IWD 2022: How hard is it to break the bias?

This year’s International Women’s Day theme challenges everyone to confront bias. So in the lead-up to the big day, CMO asks: What’s being done and how much more is needed across the industry and beyond?

What does a world free of bias look like? This year’s International Women’s Day theme is ‘breaking the bias’ and it’s about working towards a world free of stereotypes and discrimination that is diverse, equitable and inclusive. It’s a world where difference is valued and celebrated.

So how can marketing leaders and businesses look across their organisations and processes to bring about change?

Some organisations look to develop internal yardsticks to help measure progress against diversity and inclusion metrics. For instance, Verizon has established the Verizon Diversity Inclusion Equality Measure tool to track the representation of race, gender, ethnicity and identity and ensure its creative remains free from bias and stereotypes.

“This is in addition to creating mandatory content bias training that Verizon’s marketing and agency teams must complete and the formation of Inclusive Work Panels at each agency made up of diverse team members to serve as an advisory council and pressure test creative,” Verizon Business CMO, SVP commercial operations, Iris Meijer, tells CMO.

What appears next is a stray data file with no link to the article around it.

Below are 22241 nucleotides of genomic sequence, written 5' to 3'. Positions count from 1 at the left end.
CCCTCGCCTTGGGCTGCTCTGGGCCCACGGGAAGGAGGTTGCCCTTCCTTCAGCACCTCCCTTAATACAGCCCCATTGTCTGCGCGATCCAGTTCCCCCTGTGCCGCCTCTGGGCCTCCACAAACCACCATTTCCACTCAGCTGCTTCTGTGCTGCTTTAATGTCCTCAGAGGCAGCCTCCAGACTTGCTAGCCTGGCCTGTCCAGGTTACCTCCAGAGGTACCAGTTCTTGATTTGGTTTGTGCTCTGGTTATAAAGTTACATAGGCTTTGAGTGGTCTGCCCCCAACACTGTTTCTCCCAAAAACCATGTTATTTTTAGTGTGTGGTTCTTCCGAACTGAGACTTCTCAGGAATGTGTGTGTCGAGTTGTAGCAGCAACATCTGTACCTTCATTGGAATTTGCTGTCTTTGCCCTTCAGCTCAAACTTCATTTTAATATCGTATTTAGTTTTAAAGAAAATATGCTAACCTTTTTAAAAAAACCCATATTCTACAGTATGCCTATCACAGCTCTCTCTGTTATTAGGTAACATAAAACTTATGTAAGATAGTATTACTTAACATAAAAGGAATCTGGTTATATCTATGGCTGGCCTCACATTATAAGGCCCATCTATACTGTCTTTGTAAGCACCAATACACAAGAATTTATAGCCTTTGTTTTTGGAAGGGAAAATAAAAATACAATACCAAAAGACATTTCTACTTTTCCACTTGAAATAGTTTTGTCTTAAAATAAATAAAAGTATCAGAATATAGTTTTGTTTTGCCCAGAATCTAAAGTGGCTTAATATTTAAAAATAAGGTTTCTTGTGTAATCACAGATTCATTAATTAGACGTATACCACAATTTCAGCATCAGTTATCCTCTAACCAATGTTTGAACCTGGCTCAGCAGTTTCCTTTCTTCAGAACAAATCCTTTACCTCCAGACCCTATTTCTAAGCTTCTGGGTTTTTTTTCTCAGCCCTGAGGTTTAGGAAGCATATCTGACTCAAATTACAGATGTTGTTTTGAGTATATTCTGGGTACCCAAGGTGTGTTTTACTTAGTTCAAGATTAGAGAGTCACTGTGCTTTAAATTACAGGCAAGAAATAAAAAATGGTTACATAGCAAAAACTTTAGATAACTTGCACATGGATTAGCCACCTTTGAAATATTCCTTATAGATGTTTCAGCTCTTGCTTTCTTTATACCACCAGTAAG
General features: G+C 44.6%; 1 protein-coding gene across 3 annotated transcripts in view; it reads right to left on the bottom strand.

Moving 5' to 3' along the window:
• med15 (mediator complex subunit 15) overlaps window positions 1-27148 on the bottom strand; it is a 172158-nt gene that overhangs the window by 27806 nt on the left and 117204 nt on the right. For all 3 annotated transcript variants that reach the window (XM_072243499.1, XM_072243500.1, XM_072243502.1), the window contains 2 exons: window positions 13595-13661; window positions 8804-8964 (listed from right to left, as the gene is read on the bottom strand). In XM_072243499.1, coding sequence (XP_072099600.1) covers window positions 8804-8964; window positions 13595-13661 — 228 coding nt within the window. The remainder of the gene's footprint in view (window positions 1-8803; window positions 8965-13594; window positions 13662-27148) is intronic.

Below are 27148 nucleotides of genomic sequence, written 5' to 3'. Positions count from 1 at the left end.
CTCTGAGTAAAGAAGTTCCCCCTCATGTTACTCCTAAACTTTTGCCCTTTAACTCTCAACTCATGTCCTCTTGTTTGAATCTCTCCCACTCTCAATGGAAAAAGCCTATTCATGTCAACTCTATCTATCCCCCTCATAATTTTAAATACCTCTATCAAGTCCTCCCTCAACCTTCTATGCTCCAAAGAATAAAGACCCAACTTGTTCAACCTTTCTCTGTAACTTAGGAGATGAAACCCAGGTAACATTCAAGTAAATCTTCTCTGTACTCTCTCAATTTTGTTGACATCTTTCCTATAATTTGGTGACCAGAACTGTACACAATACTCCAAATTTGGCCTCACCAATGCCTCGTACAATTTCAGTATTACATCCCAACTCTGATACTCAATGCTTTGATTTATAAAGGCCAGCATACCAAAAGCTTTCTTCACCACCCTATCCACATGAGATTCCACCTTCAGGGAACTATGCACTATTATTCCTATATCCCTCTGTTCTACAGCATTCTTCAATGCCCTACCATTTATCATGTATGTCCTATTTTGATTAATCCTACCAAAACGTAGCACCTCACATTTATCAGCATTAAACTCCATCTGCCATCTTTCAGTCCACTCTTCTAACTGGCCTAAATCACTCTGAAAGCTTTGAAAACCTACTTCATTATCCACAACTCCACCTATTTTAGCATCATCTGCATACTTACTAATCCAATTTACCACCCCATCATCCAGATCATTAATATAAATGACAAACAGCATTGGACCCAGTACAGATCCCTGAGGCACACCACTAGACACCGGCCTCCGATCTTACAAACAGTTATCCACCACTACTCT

The communication company’s global marketing partners are partnering with the organisation on these efforts to help drive change beyond the walls of Verizon.

“Our responsible marketing action plan addresses not only representation, but economic investment focused on ensuring a diverse and equitable creative supply chain, retention of diverse talent, fighting bias in our content and creating responsible content practices,” Meijer says. “It takes a village to drive meaningful change.”

Rewriting narratives

On the broader question of how to challenge biases, charity organisations working to alleviate poverty and humanitarian crises find that it’s important to show the agency of those people working hard to lift themselves out of poverty. This is driven by a desire to avoid perpetuating notions of white saviours swooping in to save the day in campaigns highlighting poverty and humanitarian crises.

CARE Australia head of product development and marketing, Olivia Zinzan, explains to CMO breaking long-held biases and stereotypes around what poverty looks is complex.

“It means we also have to break biases around how we write and build our campaigns, so we are not inadvertently perpetuating power imbalances or reinforcing harmful stereotypes of what poverty looks like. We have to examine the themes we choose, the words we use and the imagery we show,” says Zinzan.

CARE Australia has made a conscious, strategic shift in campaign narratives to focus on the strengths and resilience of communities. “We investigated our brand differentiation in terms of awareness, values and reach, and looked at the different backgrounds, attitudes and drivers of supporters,” she says. “We explored attitudes and issue salience of supporters across the key focus areas we wanted to talk about.  

“The main insight we gained was that people really resonated with the idea of a hand ‘up’, not a hand-out. They recognised the value of people's own agency and supported replacing the tired ‘poverty is driven by terrible inequality’ narrative with the more positive one of 'opportunities can end poverty’.”